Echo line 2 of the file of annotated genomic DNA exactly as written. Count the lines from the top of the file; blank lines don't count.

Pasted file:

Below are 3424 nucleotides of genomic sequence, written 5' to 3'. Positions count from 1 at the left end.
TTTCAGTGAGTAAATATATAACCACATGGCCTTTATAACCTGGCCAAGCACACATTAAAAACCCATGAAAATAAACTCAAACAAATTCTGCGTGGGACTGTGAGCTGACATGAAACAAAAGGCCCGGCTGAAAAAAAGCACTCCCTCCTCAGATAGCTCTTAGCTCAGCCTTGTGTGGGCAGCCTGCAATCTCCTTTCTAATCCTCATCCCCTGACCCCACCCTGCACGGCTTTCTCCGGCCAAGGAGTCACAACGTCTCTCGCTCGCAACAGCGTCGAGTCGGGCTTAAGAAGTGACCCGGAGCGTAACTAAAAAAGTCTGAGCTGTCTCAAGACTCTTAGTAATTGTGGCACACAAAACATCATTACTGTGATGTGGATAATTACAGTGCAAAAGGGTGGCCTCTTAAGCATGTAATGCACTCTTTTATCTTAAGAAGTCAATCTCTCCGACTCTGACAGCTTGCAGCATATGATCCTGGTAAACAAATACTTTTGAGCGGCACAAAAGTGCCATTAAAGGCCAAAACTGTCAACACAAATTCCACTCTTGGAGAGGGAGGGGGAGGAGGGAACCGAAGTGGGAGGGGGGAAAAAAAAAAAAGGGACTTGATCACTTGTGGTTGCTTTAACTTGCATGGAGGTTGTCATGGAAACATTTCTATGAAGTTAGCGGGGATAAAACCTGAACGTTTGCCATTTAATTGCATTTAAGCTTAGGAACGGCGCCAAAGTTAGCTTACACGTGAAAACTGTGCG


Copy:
TTTCAGTGAGTAAATATATAACCACATGGCCTTTATAACCTGGCCAAGCACACATTAAAAACCCATGAAAATAAACTCAAACAAATTCTGCGTGGGACTGTGAGCTGACATGAAACAAAAGGCCCGGCTGAAAAAAAGCACTCCCTCCTCAGATAGCTCTTAGCTCAGCCTTGTGTGGGCAGCCTGCAATCTCCTTTCTAATCCTCATCCCCTGACCCCACCCTGCACGGCTTTCTCCGGCCAAGGAGTCACAACGTCTCTCGCTCGCAACAGCGTCGAGTCGGGCTTAAGAAGTGACCCGGAGCGTAACTAAAAAAGTCTGAGCTGTCTCAAGACTCTTAGTAATTGTGGCACACAAAACATCATTACTGTGATGTGGATAATTACAGTGCAAAAGGGTGGCCTCTTAAGCATGTAATGCACTCTTTTATCTTAAGAAGTCAATCTCTCCGACTCTGACAGCTTGCAGCATATGATCCTGGTAAACAAATACTTTTGAGCGGCACAAAAGTGCCATTAAAGGCCAAAACTGTCAACACAAATTCCACTCTTGGAGAGGGAGGGGGAGGAGGGAACCGAAGTGGGAGGGGGGAAAAAAAAAAAAGGGACTTGATCACTTGTGGTTGCTTTAACTTGCATGGAGGTTGTCATGGAAACATTTCTATGAAGTTAGCGGGGATAAAACCTGAACGTTTGCCATTTAATTGCATTTAAGCTTAGGAACGGCGCCAAAGTTAGCTTACACGTGAAAACTGTGCG